Article 3

2019-12-23 Stefano Basaglia

Ideas First, Regardless of Gender

On December 11 of this year, Marta Cartabia was elected president of the Italian Constitutional Court. During the press conference held after her election, she expressly stated that being a woman "was not a secondary aspect," that her election represents a "historic step," that she "broke the glass ceiling," and that her female colleagues told her "your election is our election."[1]

The media and the political world, on both the right and the left, conservatives and progressives, all celebrated the election of the first woman president of the Constitutional Court, stressing that the event represents a sign of progress for Italy. Some then focused attention on her "technical competence" and her "professional path" (Marta Cartabia is full professor of Constitutional Law at the Bicocca University of Milan).[2] Others cited her "family status" (she is married and has three children) and her hobbies: we were told she likes jogging, trekking, loves the mountains and classical and rock music (the Beatles and metal).[3] Finally, some discussed her "Catholic education" and asked her if and how this education could be a constraint or an opportunity. She responded by saying "when judges enter their chambers they do so with their whole person, their experiences, thoughts, desires, and professional competence," and that the Constitution is not "indifferent" with respect to religions, but "equidistant." She also said that the wealth of the composition of the Court - we would say its "diversity" - and the multiple points of view represent an aspect that guarantees the body's neutrality.

The reference to her education and points of view leads us to observe that one aspect has been neglected, that is, what are the newly-elected president's points of view and ideas? Are they progressive or conservative? Is she in favor of the extension of civil rights? What is her view on abortion, end-of-life, and the rights of LGBT citizens and families? The only people who have investigated these aspects are some representatives of the Italian LGBT community.[4] In particular, they pointed out an article[5] that the president wrote in 2011 commenting on a decision by the State of New York to introduce equality of marriage between persons of the same sex. The title of the article was "Marriage at all Costs; the Demand for False Rights," and the article read: "This author does not celebrate this decision. […] There are essentially two arguments used in the debate on homosexual marriage. The first: if marriage is a right, then everyone must be free to marry whoever they want, with no conditions. The second: preventing marriage of homosexuals is discrimination. […] The second is the result of a typical difficulty of our time, that tends to confuse differentiation and discrimination. It is true that in the past there were many laws and social customs that were harsh and inhospitable towards homosexuals, if not ruthlessly discriminatory. […] However, discriminating is different than maintaining distinctions: not every differentiation is discrimination. Is keeping marriage and the family on a separate level than other forms of cohabitation discrimination, or making a distinction?"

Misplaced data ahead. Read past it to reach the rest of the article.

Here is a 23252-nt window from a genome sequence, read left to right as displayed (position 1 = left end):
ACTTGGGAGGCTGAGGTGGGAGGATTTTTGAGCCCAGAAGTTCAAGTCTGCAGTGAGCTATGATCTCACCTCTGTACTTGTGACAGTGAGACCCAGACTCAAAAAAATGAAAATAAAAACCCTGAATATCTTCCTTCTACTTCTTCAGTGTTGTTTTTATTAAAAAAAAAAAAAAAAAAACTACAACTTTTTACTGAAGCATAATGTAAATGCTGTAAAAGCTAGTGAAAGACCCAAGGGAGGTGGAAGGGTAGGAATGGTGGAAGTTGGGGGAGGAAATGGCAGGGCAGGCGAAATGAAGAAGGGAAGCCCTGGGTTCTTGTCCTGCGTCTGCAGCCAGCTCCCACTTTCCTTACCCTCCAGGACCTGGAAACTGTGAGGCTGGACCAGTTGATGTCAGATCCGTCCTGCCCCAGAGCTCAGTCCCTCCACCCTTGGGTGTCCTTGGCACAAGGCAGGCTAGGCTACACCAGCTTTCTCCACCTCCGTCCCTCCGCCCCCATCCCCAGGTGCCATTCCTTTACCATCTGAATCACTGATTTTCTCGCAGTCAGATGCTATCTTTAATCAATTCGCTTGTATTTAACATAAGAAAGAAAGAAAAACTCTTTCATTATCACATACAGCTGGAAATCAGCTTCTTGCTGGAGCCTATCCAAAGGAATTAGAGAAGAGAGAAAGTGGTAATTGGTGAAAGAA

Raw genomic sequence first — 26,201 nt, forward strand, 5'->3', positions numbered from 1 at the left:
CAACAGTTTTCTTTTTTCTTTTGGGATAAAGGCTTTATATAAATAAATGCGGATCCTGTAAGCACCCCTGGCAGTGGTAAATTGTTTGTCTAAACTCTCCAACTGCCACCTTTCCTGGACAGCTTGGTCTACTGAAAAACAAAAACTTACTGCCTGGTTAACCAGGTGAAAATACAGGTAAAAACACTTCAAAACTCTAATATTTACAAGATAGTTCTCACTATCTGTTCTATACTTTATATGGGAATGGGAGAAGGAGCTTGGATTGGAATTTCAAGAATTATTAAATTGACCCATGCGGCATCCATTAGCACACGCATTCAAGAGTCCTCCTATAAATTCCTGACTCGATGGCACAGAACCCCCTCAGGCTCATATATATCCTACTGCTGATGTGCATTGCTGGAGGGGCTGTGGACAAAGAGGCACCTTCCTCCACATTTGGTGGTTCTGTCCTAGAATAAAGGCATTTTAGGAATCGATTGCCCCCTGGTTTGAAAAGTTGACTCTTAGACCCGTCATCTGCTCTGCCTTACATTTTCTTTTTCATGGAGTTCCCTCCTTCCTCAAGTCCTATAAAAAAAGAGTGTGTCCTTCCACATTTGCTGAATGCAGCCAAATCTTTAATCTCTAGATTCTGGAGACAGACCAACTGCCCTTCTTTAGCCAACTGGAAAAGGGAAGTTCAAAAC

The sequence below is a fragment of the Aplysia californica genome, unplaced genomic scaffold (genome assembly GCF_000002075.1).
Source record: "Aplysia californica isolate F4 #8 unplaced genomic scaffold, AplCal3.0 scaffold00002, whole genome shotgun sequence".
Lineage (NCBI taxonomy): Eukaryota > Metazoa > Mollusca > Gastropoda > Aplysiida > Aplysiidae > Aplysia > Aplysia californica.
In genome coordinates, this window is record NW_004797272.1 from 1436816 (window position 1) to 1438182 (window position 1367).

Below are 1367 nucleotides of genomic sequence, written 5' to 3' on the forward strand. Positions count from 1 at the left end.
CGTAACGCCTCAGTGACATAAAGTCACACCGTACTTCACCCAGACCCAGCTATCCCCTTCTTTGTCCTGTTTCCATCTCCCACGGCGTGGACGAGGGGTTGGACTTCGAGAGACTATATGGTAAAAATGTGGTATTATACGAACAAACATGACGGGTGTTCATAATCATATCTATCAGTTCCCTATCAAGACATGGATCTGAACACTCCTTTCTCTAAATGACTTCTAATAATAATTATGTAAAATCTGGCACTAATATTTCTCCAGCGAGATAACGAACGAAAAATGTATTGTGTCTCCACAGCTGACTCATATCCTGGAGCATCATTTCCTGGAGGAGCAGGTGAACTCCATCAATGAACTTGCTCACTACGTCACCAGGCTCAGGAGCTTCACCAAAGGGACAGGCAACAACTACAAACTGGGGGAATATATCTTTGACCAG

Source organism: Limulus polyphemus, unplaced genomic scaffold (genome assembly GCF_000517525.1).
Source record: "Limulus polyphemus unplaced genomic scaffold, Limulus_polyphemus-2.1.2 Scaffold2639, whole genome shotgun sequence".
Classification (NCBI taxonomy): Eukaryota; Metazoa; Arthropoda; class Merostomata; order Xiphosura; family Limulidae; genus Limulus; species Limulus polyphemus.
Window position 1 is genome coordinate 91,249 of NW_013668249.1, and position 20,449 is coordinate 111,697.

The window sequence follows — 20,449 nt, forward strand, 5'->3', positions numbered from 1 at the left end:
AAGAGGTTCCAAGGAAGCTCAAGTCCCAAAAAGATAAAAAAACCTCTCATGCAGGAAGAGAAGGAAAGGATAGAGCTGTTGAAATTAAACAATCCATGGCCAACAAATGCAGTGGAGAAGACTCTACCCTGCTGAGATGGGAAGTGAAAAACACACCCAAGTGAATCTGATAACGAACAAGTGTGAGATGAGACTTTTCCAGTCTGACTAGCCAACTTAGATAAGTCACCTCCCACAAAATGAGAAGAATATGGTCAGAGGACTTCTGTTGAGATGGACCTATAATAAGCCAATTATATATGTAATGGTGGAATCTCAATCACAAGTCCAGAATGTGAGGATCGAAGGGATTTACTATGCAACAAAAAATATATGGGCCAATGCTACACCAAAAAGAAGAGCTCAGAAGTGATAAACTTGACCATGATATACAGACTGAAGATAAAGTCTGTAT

So we see that the new president does not have progressive ideas regarding the rights of LGBT citizens and is against equal marriage, which she considers contrary to the Constitution of the Italian Republic. The progressivism of her election is thus based only on her identity as a woman and not on her ideas, without questioning her excellent technical preparation. Reasoning this way, however, can be dangerous, and this election pushes us to think about the relationship between competence, identity, and ideas. Those who deal with diversity management should be in favor of expanding civil rights and progress, and should see progress in ideas and actions, not in identity per se, in a triangulation between competence, identity, and ideas. The risk of this type of situation, where we see only identity (being the first woman to become president) is to prefer symbolic meaning to real meaning, and to make identity a fetish that feeds pink washing strategies. Many heterosexual women and men will be happy with this election. Many homosexual men and women could be worried, in particular in a country such as Italy where equality of marriage does not yet exist, but we have had to settle for civil unions.

In conclusion, with the election of Marta Cartabia we have taken a step forward on the front of female representation in the centers of power. However, those who believe in progress may also see it as a step backwards. It would have been better to take a step forward: combining female representation with progressivism on the level of civil rights: more women and more rights, for the majority and for minorities. Marta Cartabia cited the positive example of the appointment of Sanna Marin as the Prime Minister of Finland, a woman who is 34 years old and the child of two mothers, and thus of a rainbow family, one of the many types of families that exist. The new Finnish Prime Minister has said "I've never thought about my age and my gender, I think of the reasons why I am in politics and why we earned the trust of the voters."[6] Indeed, people should be judged based on their ideas, and not their gender. Progress takes place thanks to progressive ideas, regardless of the gender that represents them.

[1] For the video of the speech see this link

[5] "Matrimonio a ogni costo, la pretesa dei falsi diritti,", June 28, 2011.